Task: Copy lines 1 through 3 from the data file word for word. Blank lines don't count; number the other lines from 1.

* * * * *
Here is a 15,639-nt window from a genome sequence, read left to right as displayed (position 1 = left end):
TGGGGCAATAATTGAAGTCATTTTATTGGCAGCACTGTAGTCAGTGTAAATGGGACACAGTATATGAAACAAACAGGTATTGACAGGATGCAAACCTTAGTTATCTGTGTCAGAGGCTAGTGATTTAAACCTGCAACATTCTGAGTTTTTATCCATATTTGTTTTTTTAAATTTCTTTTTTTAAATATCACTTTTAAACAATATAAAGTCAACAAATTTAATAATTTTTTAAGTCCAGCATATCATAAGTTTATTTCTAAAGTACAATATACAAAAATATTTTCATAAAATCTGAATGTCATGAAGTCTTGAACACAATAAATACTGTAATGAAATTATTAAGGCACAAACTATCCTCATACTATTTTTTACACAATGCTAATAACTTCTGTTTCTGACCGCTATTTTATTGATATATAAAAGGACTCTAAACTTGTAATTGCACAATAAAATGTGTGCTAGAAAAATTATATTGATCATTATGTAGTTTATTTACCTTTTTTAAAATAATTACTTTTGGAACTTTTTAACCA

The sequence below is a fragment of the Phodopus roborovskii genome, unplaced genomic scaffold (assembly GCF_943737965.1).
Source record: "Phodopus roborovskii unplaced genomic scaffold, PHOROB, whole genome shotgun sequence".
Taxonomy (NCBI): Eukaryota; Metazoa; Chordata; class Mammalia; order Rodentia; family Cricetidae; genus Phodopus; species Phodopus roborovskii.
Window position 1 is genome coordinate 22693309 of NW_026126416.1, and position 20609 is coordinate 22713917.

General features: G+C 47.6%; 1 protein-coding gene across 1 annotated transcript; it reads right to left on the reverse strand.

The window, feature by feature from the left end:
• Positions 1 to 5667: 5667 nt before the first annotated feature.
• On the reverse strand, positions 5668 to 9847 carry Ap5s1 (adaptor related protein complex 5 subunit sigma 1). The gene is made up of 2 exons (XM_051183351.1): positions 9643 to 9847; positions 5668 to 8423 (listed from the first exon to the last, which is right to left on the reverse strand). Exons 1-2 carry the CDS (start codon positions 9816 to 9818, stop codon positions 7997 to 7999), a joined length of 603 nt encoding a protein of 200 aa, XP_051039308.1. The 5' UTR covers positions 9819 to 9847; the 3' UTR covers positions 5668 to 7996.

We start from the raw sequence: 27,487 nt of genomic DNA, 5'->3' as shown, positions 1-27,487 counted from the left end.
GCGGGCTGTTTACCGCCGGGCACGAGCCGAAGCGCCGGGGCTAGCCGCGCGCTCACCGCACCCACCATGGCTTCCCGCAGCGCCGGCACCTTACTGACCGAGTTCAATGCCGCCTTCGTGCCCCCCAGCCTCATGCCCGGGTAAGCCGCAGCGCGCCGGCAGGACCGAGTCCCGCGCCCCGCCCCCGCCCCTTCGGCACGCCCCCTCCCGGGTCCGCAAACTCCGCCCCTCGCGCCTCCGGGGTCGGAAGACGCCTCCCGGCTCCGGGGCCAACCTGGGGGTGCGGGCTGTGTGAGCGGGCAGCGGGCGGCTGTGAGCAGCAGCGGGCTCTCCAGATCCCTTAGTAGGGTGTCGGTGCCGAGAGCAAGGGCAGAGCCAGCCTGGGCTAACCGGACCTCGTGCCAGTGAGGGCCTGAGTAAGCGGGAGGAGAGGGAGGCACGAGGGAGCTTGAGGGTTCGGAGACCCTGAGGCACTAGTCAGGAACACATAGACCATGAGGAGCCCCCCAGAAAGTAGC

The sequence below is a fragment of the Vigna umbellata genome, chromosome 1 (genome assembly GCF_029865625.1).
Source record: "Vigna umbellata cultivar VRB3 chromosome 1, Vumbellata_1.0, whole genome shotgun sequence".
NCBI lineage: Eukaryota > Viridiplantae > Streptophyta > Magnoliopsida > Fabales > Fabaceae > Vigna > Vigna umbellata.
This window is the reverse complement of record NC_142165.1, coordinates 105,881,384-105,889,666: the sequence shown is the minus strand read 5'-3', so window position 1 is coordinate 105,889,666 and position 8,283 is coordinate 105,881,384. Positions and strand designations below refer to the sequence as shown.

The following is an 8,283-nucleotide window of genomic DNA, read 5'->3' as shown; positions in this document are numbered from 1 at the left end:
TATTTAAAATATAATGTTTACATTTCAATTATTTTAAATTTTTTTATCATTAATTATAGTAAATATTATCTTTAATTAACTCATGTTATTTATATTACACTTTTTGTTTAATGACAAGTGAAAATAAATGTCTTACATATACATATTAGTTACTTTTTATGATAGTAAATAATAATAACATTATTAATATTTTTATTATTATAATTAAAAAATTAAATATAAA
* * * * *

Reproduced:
Here is a 15,639-nt window from a genome sequence, read left to right as displayed (position 1 = left end):
TGGGGCAATAATTGAAGTCATTTTATTGGCAGCACTGTAGTCAGTGTAAATGGGACACAGTATATGAAACAAACAGGTATTGACAGGATGCAAACCTTAGTTATCTGTGTCAGAGGCTAGTGATTTAAACCTGCAACATTCTGAGTTTTTATCCATATTTGTTTTTTTAAATTTCTTTTTTTAAATATCACTTTTAAACAATATAAAGTCAACAAATTTAATAATTTTTTAAGTCCAGCATATCATAAGTTTATTTCTAAAGTACAATATACAAAAATATTTTCATAAAATCTGAATGTCATGAAGTCTTGAACACAATAAATACTGTAATGAAATTATTAAGGCACAAACTATCCTCATACTATTTTTTACACAATGCTAATAACTTCTGTTTCTGACCGCTATTTTATTGATATATAAAAGGACTCTAAACTTGTAATTGCACAATAAAATGTGTGCTAGAAAAATTATATTGATCATTATGTAGTTTATTTACCTTTTTTAAAATAATTACTTTTGGAACTTTTTAACCA

The sequence below is a fragment of the Phodopus roborovskii genome, unplaced genomic scaffold (assembly GCF_943737965.1).